Cerebral Angiography

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Cerebral Angiography


Cerebral angiography is an invasive diagnostic procedure in which a physician is able to examine the blood vessels in the brain by injecting a dye into the circulatory system, then expose the tissue with x rays. The dye makes the blood vessels appear on the x-ray film.


Angiography is a way of producing pictures (angiograms) of internal structures by introducing into the circulatory system dyes (contrast media) that show up on x-ray film when a tissue is exposed to x rays. In a cerebral angiogram, doctors examine the blood vessels in the brain. From this procedure, they can determine if a blood vessel is narrowed by plaque build-up or blocked by a clot. Often this procedure is performed when A stroke is suspected or when an MRI or CT scan has suggested an abnormality in the blood vessels. Cerebral angiography can also detect tumors and bulges in the artery wall (aneurysms). A cerebral angiogram may be done in conjunction with another procedure in the brain in order to provide the doctor with the most precise information available.


Significant risks are associated with cerebral angiography. Individuals who are allergic to iodine or iodine-containing foods such as shellfish may have an allergic reaction to the contrast medium (dye). This reaction can be severe and may cause difficulty breathing, A sudden drop in blood pressure, loss of consciousness, tissue swelling, and other symptoms of anaphylactic shock. If a cerebral angiogram is recommended, patients should inform their physician of any allergies, including food allergies. Patients should also inform their doctor if they have any bleeding or clotting problems or if they may be pregnant.


In order for this procedure to be performed, the individual is placed on an x-ray table and the head is immobilized. Electrodes that monitor the heart beat (an electrocardiogram or ECG) are attached to the body. Heart function is monitored throughout the test. Intravenous fluids are often started at this time. The area where they dye is to be injected is shaved and cleaned. Usually the dye is injected into an artery in the leg.

A local anesthetic is given at the site of the dye injection, and then a needle is inserted into the artery followed by a thin, flexible tube (catheter). Dye is then injected through the catheter. The individual may have a hot, uncomfortable feeling in the head as the dye reaches the arteries in the brain. This feeling usually lasts no longer than 20 seconds. X rays are taken once the dye reaches the brain. The individual must hold still when the x rays are taken. When the x rays are complete, the catheter is removed. Pressure is applied to the injection site to prevent bleeding.


Individuals should not to eat or drink for up to 8 hours before the procedure. Individuals who take blood-thinning medication, such as aspirin or coumadin, will need to discontinue taking them before the procedure. Discontinuing any medications should be done only at the advice of the patient's doctor. A doctor will give specific directions on when blood-thinning medications should be stopped. Blood tests are normally done up to a week before non-emergency cerebral angiography. A sedative drug is given shortly before the procedure to help the individual relax and remain calm.


After cerebral angiography, the individual must remain lying flat for 6 hours. During this time a nurse will monitor the individual for complications. The intravenous line is removed when the individual is able to drink fluids. Depending on the appearance of complications and the health of the individual, an overnight stay in the hospital may be necessary. Otherwise, the individual is released after the resting period. Someone must be available to drive the person home and ideally to stay with them for the next 24 hours. Heavy lifting should be avoided for the next two or three days.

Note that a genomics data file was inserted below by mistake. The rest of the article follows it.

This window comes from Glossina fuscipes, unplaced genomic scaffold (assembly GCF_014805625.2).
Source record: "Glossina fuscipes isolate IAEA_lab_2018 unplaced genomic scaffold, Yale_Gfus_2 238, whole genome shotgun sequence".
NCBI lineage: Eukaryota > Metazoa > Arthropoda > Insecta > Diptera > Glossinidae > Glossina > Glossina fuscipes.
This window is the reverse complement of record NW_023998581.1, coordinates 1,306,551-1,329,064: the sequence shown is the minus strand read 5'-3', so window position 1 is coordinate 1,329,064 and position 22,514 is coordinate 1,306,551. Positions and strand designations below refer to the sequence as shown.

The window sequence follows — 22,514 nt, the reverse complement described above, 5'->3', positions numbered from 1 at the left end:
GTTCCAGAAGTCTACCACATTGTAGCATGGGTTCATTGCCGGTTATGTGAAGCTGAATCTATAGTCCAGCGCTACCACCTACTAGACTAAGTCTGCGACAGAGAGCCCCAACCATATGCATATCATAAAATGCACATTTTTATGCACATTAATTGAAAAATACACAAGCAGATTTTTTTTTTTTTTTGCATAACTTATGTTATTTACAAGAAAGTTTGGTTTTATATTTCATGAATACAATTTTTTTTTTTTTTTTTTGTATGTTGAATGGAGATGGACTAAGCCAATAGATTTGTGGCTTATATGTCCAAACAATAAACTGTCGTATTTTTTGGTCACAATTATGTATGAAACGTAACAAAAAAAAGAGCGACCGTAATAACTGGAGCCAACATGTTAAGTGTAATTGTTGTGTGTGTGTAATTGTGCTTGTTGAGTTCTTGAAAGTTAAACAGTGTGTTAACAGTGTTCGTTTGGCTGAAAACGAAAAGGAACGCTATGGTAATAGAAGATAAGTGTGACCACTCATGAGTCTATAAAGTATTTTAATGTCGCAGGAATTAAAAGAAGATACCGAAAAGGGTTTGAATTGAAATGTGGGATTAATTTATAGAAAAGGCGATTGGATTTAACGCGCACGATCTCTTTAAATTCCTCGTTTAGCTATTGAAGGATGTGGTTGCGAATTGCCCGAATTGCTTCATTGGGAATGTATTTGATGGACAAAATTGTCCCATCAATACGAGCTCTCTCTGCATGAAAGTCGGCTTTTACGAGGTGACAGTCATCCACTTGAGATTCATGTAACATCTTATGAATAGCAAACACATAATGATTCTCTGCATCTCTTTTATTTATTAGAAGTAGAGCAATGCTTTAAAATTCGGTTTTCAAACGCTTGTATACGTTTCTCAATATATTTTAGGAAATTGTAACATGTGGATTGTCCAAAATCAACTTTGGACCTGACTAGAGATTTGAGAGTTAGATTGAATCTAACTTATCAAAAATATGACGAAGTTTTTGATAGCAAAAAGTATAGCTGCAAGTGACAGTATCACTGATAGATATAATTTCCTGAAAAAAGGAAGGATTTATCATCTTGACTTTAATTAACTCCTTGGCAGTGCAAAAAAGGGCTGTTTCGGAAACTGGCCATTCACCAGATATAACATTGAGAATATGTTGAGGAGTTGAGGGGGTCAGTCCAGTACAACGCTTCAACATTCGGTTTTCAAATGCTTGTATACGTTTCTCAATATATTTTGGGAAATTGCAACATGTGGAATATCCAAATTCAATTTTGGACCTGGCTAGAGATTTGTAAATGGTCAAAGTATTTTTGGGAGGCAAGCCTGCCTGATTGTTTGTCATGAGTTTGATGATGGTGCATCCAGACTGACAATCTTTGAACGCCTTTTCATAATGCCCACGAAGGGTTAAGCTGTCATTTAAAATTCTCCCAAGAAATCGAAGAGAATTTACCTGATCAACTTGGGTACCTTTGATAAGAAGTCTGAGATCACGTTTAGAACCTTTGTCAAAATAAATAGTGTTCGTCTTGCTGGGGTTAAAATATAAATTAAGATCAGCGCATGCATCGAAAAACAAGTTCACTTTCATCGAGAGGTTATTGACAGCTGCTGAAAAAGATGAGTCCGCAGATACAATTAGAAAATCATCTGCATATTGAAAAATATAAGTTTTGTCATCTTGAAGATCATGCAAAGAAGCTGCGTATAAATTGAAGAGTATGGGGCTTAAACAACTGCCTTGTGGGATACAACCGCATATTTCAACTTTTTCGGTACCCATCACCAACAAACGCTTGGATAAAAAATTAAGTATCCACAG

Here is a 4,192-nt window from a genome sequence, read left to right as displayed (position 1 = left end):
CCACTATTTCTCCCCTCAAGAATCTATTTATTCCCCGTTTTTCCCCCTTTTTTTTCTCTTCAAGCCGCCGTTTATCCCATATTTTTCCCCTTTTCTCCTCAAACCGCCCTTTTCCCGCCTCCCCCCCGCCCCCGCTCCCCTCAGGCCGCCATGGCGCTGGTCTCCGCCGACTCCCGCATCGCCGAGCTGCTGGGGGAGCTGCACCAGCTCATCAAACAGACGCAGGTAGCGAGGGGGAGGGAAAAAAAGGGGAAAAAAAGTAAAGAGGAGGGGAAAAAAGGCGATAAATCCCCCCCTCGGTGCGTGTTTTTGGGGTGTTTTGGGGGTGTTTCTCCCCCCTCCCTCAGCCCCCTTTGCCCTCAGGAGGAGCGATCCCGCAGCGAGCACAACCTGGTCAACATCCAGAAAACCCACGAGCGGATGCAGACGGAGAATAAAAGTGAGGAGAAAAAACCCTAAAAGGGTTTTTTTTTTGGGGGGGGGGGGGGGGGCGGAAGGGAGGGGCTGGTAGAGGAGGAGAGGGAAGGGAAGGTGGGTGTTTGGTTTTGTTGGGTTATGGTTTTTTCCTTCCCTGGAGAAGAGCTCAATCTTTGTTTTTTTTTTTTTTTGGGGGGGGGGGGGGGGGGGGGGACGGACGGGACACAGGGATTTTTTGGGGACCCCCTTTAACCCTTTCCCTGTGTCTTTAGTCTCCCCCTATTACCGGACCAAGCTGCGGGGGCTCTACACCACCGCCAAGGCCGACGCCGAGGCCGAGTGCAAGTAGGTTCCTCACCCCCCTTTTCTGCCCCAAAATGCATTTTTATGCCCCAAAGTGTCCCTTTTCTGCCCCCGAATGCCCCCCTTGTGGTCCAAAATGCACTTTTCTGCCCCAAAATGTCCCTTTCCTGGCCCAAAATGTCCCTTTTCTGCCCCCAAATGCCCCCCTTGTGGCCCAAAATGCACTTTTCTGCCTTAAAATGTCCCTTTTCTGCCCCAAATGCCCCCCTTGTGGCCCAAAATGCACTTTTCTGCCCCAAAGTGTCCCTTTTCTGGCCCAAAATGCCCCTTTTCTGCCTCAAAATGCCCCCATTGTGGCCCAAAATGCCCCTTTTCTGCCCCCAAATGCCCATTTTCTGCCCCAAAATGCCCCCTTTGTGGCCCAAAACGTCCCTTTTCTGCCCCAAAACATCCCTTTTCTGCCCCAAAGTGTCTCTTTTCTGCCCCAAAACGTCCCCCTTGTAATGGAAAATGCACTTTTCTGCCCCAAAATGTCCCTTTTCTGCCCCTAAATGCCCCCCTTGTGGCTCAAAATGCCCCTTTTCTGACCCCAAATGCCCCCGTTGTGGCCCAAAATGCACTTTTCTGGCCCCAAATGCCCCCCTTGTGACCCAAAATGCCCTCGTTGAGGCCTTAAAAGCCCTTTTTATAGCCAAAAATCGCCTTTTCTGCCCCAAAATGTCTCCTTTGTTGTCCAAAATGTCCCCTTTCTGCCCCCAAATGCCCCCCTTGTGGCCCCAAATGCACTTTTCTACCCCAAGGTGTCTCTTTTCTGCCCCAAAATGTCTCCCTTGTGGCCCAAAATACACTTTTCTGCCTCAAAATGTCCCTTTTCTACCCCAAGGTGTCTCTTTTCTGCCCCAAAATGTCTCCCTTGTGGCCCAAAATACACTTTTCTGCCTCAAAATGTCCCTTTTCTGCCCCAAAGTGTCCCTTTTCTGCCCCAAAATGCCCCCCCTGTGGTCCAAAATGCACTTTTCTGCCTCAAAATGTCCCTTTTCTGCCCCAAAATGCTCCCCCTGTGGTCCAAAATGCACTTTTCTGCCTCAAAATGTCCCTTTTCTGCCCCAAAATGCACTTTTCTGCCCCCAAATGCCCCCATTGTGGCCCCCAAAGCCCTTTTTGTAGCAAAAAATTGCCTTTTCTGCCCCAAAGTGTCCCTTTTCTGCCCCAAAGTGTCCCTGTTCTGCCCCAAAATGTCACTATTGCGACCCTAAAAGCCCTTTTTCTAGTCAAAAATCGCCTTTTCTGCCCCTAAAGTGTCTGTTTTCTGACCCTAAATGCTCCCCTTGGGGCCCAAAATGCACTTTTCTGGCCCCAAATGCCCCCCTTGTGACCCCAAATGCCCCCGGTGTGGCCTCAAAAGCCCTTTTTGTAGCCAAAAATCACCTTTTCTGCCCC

In addition to allergic reactions to the dye, complications include damage to the artery by the needle or catheter used to inject the dye. Debris on the artery wall (plaque) can be dislodged by the procedure and block the artery. Blockage can cause stroke. In addition, A clot can form at the injection site that blocks the artery in the leg.


Contrast media— Dyes injected into the circulatory system that when exposed to x-rays, make it possible to see blood vessels and other soft tissue.

Plaque— A mixture of fat, cholesterol, and cellular debris that builds up in the inner lining of an artery.


Normally cerebral angiography produces a clear picture of the blood vessels and pinpoints any structural abnormalities or blockages. This test gives more precise results than a CT scan or MRI. Based on the pictures obtained, additional procedures to unblock an artery or correct a structural abnormality may be necessary.

Health care team roles

Cerebral angiography is done in a hospital setting. The health care team includes at minimum a nurse to monitor heart function and vital signs, a radiology technician, and a radiologist. A nurse will monitor the individual during the rest period following the procedure.



American College of Radiology. 1891 Preston White Drive, Reston, VA 20191. (703) 648-8900. 〈http://www.act.org〉.

Radiological Society of North America. 820 Jorie Blvd. Oak Brook, IL 60523-2251. (630) 571-2670. 〈http://www.rsna.org〉.


Brown, Jeffrey. "Cerebral Angiography." MedlinePlus Encyclopedia. November 3, 2004. 〈http://www.nlm.nih.gov/medlineplus/ency/article/003799.htm〉 (November 19, 2005).

Washington University in St. Louis School of Medicine. "Cerebral Angiography." The Internet Stroke Center. 2003. 〈http://www.strokecenter.org/pat/diagnosis/angio.htm〉 (November 25, 2005).

University of Iowa. "Cerebral Angiogram Test." Virtual Hospital June 2000. 〈http://www.vh.org/adult/patient/neurology/cerebralangiogramtest/index.htm〉 (November 8, 2005).